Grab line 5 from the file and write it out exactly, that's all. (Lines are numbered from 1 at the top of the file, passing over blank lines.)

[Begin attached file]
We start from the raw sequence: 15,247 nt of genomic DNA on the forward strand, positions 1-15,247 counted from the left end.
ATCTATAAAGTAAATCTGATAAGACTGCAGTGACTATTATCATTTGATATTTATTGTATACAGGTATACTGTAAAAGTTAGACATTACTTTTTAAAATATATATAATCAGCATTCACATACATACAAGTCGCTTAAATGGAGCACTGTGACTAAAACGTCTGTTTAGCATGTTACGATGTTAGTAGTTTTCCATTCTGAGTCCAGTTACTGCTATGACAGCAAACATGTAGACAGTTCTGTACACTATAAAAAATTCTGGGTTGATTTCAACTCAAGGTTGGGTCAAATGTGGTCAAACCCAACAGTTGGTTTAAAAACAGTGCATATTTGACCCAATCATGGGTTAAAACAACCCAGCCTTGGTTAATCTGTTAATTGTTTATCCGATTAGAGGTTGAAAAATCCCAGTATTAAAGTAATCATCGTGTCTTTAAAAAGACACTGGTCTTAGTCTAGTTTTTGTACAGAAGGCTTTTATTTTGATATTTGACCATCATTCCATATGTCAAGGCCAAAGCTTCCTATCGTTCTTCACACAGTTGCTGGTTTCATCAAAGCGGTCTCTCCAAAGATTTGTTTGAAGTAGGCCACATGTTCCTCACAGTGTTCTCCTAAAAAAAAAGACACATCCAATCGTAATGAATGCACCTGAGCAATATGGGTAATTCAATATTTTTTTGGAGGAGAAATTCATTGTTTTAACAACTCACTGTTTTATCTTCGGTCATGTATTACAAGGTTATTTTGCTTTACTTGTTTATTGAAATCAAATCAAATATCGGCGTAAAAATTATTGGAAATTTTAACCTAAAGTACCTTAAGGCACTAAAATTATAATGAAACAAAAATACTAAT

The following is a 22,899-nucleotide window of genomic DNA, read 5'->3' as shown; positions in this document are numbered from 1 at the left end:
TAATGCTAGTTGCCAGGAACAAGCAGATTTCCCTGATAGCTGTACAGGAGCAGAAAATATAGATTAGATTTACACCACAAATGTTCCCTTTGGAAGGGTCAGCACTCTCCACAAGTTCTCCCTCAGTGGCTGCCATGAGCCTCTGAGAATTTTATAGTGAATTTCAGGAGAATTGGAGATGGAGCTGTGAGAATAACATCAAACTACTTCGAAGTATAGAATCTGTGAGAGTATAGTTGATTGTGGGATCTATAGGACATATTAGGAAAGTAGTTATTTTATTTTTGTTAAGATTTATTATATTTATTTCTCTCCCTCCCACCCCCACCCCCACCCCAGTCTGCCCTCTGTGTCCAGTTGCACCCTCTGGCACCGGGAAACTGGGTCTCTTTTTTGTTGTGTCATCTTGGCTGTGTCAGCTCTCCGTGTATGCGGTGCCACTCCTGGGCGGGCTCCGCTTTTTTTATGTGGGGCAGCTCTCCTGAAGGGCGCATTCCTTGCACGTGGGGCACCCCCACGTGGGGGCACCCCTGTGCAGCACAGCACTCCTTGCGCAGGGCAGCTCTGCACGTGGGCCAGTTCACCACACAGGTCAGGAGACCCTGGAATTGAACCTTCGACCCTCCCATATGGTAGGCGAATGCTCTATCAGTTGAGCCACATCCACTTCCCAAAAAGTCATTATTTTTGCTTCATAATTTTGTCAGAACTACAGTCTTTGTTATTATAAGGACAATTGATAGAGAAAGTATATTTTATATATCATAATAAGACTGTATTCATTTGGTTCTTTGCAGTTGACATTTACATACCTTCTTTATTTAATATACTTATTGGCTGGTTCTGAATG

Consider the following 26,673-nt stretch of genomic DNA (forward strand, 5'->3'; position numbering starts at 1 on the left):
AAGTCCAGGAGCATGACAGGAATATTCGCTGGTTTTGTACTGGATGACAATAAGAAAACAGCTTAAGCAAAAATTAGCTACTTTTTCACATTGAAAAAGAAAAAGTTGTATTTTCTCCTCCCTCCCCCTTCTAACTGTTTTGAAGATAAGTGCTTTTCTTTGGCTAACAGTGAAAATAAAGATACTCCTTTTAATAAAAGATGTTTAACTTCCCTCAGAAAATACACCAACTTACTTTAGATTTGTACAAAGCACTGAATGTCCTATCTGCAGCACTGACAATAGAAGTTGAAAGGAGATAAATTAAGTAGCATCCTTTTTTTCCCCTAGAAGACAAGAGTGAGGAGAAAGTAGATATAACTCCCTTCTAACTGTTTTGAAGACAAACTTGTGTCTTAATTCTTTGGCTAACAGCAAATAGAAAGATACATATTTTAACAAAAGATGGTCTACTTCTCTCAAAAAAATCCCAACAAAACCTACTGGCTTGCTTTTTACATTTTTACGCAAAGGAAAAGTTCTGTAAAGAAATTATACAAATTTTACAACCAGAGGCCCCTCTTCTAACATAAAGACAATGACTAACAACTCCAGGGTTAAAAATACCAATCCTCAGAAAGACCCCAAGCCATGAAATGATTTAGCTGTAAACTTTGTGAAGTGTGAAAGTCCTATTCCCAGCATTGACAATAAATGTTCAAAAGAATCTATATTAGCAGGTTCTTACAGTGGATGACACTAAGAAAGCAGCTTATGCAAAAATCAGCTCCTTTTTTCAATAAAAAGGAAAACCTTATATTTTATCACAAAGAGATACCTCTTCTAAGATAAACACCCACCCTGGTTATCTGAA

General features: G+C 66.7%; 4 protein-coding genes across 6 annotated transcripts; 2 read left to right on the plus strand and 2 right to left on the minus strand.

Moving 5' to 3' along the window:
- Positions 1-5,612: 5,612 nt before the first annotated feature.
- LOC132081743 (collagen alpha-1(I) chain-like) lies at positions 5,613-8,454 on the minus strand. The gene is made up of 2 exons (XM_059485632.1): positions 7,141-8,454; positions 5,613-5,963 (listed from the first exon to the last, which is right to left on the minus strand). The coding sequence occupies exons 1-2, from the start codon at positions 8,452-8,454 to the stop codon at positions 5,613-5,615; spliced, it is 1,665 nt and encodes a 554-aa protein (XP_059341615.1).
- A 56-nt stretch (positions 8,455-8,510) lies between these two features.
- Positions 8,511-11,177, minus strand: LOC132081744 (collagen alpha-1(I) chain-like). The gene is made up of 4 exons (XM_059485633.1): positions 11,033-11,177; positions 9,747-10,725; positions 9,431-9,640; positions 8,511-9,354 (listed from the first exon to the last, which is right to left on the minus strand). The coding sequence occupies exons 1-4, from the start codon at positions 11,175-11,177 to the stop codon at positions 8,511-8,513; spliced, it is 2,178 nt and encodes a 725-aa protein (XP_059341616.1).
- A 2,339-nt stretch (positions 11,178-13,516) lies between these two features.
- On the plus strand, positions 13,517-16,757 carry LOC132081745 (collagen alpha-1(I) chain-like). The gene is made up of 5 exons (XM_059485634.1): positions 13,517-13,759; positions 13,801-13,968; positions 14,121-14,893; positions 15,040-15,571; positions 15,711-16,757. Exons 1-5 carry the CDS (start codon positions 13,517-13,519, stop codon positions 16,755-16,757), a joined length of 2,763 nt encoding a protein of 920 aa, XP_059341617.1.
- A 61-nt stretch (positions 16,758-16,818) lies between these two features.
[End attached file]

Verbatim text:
Consider the following 26,673-nt stretch of genomic DNA (forward strand, 5'->3'; position numbering starts at 1 on the left):